JOURNAL ARTICLE

Accurately characterizing the pi-pi interaction energies of indole-benzene complexes

Yue Geng, Tait Takatani, Edward G Hohenstein, C David Sherrill
Journal of Physical Chemistry. A 2010 March 18, 114 (10): 3576-82
20175508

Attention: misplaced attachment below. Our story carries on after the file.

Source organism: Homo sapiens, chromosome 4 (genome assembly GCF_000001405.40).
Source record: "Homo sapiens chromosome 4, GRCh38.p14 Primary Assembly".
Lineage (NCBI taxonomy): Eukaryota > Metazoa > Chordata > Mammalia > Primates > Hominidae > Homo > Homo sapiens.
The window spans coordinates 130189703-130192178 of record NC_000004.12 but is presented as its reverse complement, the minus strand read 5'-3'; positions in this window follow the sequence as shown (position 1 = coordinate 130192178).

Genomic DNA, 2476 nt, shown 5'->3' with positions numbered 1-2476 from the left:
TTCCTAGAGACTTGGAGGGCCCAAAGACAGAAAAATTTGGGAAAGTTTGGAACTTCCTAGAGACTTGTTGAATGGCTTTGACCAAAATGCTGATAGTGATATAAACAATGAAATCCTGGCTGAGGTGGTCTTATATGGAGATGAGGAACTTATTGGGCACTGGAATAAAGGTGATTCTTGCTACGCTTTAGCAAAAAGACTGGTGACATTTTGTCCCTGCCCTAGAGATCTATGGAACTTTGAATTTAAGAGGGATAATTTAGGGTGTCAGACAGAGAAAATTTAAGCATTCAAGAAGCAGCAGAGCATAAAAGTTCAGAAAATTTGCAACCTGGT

Noncovalent interactions play a significant role in determining the structures of DNA, RNA, and proteins. Among the most prevalent are pi-pi interactions, which occur as favorable forces between the aromatic subunits of biochemical molecules. The aromatic side chains of amino acids tryptophan and phenylalanine are commonly modeled with indole and benzene, respectively. We have utilized the MP2 and SCS-MP2 methods with the aug-cc-pVDZ basis set to compute several T-shaped interaction energies and parallel displaced (PD) three-dimensional potential energy surfaces (PESs) at 3.4, 3.6, and 3.8 A vertical separations. At selected minima, CCSD(T) results extrapolated to the complete-basis-set (CBS) limit were obtained. The trend of the T-shaped interactions has been rationalized by considering electrostatic potential maps and symmetry-adapted perturbation theory (SAPT) results. The global minimum has been verified to be the N-H/pi T-shaped configuration with a CCSD(T)/CBS interaction energy of -5.62 kcal mol(-1). For the PD PESs, the MP2 and SCS-MP2 methods predict different minimum configurations. The CCSD(T) method favors the SCS-MP2 PD configuration over the MP2 PD configuration by 0.18 kcal mol(-1). Among the approximate methods considered here, the SCS-CCSD method extrapolated to the CBS limit incurs only around 2% error compared to CCSD(T)/CBS results and is the most reliable for the interaction energies of the indole-benzene complex. Overall, the extension of aromaticity and the highly positive hydrogen of the N-H bond, both exhibited by indole, enhance the strength of nonbonded interactions with benzene compared to those in the benzene dimer or in the pyridine-benzene complex.

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